The joint exercise with the Indian Navy showed how both countries could practice wartime operations and demonstrate their shared interests

What a difference a year can make. It was in March 2020 that the USS Theodore Roosevelt (CVN-71), the fourth Nimitz-class, nuclear-powered, aircraft carrier in the United States Navy, headed to port in Guam to deal with an outbreak of the novel coronavirus. The ship, nicked named “Big Stick,” was thoroughly cleaned and by June returned to sea. It began its most recent deployment to the Indo-Pacific on December 23.

Indian Ocean Operations

Now one year after being side lined by the coronavirus, the Theodore Roosevelt Carrier Strike Group (TRCSG/CSG-9) recently conducted simultaneous joint multi-domain operations with the Indian Navy and Air Force in the Indian Ocean.

“I’m so grateful for the opportunity to conduct this exercise with the Indian Navy and Air Force,” said Rear Adm. Doug Verissimo, commander, CSG-9. “Not only do we share a common desire for a free, open, and inclusive Indo-Pacific, we also share common values and maritime traditions which make training together all the more meaningful. Our value together far exceeds what we can do individually to progress security, stability, and economic prosperity through our enforcement of the international rules-based order that benefits all.”

Such joint integration is seen as a key to elevate capability and capacity in the maritime domain. The U.S. Navy noted that this was a highly successful exercise that occurred on the heels of Secretary of Defence Lloyd Austin’s scheduled visit to India.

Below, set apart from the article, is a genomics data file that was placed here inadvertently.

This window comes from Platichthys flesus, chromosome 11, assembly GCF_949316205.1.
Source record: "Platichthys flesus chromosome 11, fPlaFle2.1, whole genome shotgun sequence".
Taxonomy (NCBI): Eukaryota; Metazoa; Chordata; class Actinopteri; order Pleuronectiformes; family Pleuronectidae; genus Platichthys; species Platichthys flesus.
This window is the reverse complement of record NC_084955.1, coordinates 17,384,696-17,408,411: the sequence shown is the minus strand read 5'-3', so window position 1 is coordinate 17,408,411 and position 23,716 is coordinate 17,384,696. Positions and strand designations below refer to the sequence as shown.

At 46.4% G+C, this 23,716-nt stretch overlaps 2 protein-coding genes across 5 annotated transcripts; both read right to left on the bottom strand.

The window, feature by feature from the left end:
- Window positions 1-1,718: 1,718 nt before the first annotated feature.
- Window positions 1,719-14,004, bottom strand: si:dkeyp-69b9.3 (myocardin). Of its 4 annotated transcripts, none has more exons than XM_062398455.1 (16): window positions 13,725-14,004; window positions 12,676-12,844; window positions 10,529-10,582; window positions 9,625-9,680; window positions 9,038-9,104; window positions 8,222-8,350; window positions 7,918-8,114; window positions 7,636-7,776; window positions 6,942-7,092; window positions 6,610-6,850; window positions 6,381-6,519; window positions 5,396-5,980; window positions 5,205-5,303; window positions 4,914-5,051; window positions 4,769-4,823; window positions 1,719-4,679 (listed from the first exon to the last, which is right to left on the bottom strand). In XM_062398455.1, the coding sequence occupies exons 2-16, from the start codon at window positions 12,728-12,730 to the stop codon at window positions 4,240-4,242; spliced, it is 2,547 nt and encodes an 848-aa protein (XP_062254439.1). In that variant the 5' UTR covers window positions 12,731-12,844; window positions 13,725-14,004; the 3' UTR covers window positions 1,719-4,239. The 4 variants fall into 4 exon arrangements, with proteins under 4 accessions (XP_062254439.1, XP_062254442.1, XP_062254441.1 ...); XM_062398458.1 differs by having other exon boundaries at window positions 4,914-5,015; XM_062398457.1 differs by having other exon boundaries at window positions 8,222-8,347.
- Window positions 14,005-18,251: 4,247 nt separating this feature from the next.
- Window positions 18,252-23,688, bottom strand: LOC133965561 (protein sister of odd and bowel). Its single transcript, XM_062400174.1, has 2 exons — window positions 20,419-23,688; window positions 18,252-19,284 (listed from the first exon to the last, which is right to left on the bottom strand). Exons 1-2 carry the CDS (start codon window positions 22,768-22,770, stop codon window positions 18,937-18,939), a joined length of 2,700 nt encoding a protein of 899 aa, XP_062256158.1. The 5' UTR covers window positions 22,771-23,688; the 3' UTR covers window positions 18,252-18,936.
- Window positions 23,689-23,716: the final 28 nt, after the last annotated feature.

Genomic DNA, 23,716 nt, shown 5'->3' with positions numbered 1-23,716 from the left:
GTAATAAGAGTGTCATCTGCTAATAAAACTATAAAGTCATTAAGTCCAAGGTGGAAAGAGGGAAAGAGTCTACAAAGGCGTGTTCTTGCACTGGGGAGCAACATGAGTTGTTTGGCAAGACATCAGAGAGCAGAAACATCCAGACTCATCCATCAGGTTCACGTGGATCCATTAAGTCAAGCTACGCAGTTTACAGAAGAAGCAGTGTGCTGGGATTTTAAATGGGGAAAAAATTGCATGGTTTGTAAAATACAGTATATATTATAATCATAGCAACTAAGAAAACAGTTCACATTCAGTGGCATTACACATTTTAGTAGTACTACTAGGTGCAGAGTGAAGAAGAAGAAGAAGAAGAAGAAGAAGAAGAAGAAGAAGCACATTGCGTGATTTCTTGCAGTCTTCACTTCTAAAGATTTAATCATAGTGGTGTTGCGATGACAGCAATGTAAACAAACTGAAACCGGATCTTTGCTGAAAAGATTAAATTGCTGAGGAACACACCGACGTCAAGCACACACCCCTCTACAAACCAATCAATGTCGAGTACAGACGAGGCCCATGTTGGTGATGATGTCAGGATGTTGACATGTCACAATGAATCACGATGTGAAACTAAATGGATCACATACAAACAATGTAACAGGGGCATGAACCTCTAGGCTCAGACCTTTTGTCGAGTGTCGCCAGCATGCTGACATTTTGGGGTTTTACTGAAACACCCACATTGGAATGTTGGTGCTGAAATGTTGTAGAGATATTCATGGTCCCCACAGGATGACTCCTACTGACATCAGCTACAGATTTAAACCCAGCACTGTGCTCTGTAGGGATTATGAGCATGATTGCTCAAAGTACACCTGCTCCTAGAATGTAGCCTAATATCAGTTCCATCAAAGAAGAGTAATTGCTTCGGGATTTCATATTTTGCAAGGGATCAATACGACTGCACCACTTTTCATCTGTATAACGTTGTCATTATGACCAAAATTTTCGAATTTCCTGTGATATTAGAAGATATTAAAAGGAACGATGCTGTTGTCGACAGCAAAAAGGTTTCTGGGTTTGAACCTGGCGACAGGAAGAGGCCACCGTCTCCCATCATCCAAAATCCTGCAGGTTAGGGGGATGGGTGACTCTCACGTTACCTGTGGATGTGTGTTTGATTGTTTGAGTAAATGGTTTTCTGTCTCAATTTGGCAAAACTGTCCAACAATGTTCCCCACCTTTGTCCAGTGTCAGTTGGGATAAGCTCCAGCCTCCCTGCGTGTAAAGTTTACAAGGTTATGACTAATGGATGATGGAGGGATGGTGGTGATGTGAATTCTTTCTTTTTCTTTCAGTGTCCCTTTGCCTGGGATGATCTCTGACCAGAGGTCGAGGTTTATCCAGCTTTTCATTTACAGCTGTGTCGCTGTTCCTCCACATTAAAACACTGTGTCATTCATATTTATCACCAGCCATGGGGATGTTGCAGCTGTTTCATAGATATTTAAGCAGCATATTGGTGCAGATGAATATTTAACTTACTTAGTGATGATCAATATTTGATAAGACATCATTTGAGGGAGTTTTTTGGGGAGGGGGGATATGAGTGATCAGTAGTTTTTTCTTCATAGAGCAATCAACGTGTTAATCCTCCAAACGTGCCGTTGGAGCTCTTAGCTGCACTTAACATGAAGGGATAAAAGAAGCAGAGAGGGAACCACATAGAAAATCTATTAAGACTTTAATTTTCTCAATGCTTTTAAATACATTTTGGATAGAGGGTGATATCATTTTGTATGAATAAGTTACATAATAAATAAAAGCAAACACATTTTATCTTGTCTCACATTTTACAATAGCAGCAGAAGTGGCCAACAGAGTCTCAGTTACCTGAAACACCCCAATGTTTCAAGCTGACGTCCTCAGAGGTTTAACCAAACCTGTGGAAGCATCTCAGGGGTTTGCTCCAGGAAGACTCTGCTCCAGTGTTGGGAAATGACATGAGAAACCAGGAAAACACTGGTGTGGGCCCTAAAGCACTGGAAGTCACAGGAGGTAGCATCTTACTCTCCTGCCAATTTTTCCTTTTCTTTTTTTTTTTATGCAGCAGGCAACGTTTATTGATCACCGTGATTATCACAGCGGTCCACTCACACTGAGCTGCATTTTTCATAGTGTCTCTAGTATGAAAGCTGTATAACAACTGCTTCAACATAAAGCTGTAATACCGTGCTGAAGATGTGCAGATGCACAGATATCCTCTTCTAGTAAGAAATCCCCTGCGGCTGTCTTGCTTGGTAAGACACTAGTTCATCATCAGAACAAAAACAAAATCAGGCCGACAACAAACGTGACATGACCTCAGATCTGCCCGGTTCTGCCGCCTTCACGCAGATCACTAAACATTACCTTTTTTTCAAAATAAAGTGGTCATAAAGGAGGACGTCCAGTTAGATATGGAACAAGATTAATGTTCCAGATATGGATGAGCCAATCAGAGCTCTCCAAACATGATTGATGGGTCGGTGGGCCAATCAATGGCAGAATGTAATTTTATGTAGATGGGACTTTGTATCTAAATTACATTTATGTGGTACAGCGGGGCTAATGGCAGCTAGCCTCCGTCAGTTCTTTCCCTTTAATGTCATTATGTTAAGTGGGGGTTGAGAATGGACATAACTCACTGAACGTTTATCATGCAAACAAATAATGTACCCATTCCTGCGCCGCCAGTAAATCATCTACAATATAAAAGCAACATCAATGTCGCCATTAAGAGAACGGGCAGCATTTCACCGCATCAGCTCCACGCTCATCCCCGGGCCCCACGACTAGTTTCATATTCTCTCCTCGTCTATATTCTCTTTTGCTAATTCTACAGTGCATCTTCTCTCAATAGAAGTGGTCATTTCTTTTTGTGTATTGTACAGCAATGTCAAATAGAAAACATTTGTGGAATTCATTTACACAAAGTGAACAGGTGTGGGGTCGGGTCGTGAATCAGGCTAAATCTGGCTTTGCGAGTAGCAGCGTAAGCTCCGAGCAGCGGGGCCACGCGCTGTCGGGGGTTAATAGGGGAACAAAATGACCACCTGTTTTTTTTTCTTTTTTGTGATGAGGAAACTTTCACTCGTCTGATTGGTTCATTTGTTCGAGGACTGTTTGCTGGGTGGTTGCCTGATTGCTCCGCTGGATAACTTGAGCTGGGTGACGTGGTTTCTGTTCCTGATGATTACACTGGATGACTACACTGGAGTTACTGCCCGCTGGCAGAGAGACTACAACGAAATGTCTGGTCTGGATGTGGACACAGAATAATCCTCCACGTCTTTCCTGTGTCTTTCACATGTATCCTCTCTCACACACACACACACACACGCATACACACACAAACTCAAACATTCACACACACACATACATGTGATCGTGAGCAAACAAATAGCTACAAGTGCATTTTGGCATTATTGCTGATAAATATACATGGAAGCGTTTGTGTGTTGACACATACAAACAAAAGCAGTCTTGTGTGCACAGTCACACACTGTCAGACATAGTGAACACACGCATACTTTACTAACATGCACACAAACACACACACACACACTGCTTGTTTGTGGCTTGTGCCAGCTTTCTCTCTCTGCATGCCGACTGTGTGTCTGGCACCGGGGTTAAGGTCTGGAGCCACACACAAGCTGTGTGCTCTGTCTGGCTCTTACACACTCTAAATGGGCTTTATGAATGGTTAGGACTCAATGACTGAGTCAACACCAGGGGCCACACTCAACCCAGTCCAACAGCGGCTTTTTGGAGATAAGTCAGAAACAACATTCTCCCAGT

The exercise with the Indian military included complex operations such as anti-submarine warfare (ASW), joint air operations, and command and control (C2) integration. It also demonstrated the capacity of the two nations to operate together to advance a common vision of the Indo-Pacific, ensuring peace and stability.

The TRCSG consists of USS Theodore Roosevelt (CVN 71), Carrier Air Wing (CVW) 11, the Ticonderoga-class guided-missile cruiser USS Bunker Hill (CG 52), Destroyer Squadron 23, and the Arleigh Burke-class guided-missile destroyers USS Russell (DDG 59) and USS John Finn (DDG 113).

The U.S. Navy announced that TRCSG’s operability in the region directly supports the Chief of Naval Operation’s navigation plan to master all-domain fleet operations, and exercise with like-minded navies to enhance its collective strength.

In what is clearly meant to be a message to China the TRCSG conducted a live-fire exercise in the Indian Ocean earlier in March, where units from the strike group engaged inflatable surface targets with a variety of weapons systems. Additionally, F/A-18E Super Hornets from the “Golden Warriors” of Strike Fighter Squadron (VFA) 87 and the “Blue Diamonds” of VFA-146 dropped Mark 76 inert bombs, MH-60S Sea Hawks from the “Eightballers” of Helicopter Sea Combat Squadron (HSC) 8 and MH-60R Sea Hawks from the “Wolf Pack” of Helicopter Maritime Strike Squadron (HSM) 75 used crew-served weapons while the crews of CG 52 and DDG 59 also fired inert rounds from their Mark 45 5-inch guns.

As the U.S. Navy’s largest forward deployed fleet, U.S. 7th Fleet routinely operates between fifty and seventy ships and submarines and 140 aircraft with approximately 20,000 Sailors. 7th Fleet’s area of operation spans more than 124 million square kilometres, stretching from the International Date Line to the India/Pakistan border; and from the Kuril Islands in the North to the Antarctic in the South Pacific, providing security and stability to the region. The fleet regularly interacts with thirty-five other maritime nations to build partnerships that foster maritime security while conducting a wide-range of missions to support humanitarian efforts and uphold international laws and freedoms of the sea.